RIJS People Faculty
Professor of Japanese Literature
Dept. of East Asian Languages and Civilizations
Edwin Cranston was born in Pittsfield, Massachusetts and attended the University of Arizona in Tucson where he received a B.A. in English in 1954. He then served four years in the Navy before beginning graduate study at the University of California at Berkeley in 1958. He transferred to Stanford University in 1962 and earned a Ph.D. in Japanese literature in 1966. His Harvard career began in 1965 as an instuctor in Japanese language. The following year, he became an assistant professor as a specialist of Japanese literature, in 1970 an associate professor, and in 1972 a full professor. His main interest has been poetry, which he translates and writes. His revised dissertation was published in the Harvard-Yenching Monograph Series in 1969 under the title, The Izumi Shikibu Diary: A Romance of the Heian Court. In 1993, Stanford University Press published a compendium of his translations as A Waka Anthology, Volume One: The Gem-Glistening Cup, which introduced 1578 poems from ancients texts as the Kojiki, Nihon Shoki, Man'yoshu. In 2006, A Waka Anthology, Volume Two: Grasses of Remembrance, which introduced 2724 poems from Kokin Wakashu, Tale of Genji and other sources, was published. In 2007, Professor Cranston was awarded the Modern Language Association (MLA) Lois Roth Award. Professor Cranston received the 22nd Yamagata Banto Prize in recognition of his accomplishments translating Japanese poetry. His most recent book on Japanese poetry is titled The Secret Island and the Enticing Flame (Cornell East Asia Series, 2009).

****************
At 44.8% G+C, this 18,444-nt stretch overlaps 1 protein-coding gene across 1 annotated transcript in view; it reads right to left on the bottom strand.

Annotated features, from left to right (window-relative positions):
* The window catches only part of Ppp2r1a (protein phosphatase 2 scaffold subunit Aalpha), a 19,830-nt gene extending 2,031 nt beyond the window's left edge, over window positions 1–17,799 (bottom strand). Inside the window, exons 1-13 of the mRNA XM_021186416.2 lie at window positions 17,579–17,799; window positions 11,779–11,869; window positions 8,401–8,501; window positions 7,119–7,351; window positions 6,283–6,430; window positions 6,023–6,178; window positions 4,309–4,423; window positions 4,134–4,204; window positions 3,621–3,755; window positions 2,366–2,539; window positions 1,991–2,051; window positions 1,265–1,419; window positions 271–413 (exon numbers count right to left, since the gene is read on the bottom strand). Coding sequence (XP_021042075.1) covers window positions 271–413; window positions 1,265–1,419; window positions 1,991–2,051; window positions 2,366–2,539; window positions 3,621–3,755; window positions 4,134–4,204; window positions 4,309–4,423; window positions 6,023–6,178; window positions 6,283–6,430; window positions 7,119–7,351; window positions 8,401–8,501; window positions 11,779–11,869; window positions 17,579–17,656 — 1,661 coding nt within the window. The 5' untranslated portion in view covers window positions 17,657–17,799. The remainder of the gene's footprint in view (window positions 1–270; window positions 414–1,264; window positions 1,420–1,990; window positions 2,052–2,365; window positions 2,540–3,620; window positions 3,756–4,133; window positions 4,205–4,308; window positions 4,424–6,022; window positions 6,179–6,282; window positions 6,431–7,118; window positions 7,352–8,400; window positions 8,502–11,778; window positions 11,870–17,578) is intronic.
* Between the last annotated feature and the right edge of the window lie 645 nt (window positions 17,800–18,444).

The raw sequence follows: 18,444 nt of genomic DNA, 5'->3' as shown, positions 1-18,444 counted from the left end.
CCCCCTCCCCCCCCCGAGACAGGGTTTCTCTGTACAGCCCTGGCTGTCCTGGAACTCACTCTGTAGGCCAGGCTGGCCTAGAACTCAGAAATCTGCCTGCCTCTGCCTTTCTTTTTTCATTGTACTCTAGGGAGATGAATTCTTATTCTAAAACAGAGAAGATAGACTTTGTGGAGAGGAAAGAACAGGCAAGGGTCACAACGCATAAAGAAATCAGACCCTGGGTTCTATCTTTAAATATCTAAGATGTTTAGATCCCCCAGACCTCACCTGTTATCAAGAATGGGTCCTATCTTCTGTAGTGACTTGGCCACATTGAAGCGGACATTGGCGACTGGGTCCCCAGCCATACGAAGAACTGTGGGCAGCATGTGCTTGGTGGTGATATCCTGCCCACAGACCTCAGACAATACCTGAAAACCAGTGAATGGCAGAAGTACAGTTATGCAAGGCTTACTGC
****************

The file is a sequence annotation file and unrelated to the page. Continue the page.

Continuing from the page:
In Spring 2009, Professor Cranston was decorated by the Japanese government with the distinguished Order of the Rising Sun, Gold Rays with Neck Ribbon for his contribution to introducing classical Japanese literature to the people of the United States and other parts of the world, and for nurturing young Japanologists.